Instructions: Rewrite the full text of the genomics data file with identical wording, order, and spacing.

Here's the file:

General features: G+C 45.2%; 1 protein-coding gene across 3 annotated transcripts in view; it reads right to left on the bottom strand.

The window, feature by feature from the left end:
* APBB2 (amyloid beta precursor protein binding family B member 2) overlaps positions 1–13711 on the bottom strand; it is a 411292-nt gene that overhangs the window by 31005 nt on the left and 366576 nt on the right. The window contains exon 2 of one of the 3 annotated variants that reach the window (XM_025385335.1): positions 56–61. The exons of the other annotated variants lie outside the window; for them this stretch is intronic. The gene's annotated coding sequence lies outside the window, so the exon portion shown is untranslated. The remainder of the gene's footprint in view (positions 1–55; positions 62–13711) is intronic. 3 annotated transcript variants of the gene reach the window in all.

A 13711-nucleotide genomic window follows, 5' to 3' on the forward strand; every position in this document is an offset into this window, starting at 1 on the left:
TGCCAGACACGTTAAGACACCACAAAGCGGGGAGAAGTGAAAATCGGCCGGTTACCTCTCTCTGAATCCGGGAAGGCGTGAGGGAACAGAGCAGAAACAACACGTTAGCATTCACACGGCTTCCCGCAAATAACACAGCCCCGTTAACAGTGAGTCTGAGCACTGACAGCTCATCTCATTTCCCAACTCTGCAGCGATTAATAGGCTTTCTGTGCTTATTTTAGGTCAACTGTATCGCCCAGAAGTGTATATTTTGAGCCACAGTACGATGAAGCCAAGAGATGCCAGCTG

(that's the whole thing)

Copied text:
General features: G+C 45.2%; 1 protein-coding gene across 3 annotated transcripts in view; it reads right to left on the bottom strand.

The window, feature by feature from the left end:
* APBB2 (amyloid beta precursor protein binding family B member 2) overlaps positions 1–13711 on the bottom strand; it is a 411292-nt gene that overhangs the window by 31005 nt on the left and 366576 nt on the right. The window contains exon 2 of one of the 3 annotated variants that reach the window (XM_025385335.1): positions 56–61. The exons of the other annotated variants lie outside the window; for them this stretch is intronic. The gene's annotated coding sequence lies outside the window, so the exon portion shown is untranslated. The remainder of the gene's footprint in view (positions 1–55; positions 62–13711) is intronic. 3 annotated transcript variants of the gene reach the window in all.

A 13711-nucleotide genomic window follows, 5' to 3' on the forward strand; every position in this document is an offset into this window, starting at 1 on the left:
TGCCAGACACGTTAAGACACCACAAAGCGGGGAGAAGTGAAAATCGGCCGGTTACCTCTCTCTGAATCCGGGAAGGCGTGAGGGAACAGAGCAGAAACAACACGTTAGCATTCACACGGCTTCCCGCAAATAACACAGCCCCGTTAACAGTGAGTCTGAGCACTGACAGCTCATCTCATTTCCCAACTCTGCAGCGATTAATAGGCTTTCTGTGCTTATTTTAGGTCAACTGTATCGCCCAGAAGTGTATATTTTGAGCCACAGTACGATGAAGCCAAGAGATGCCAGCTG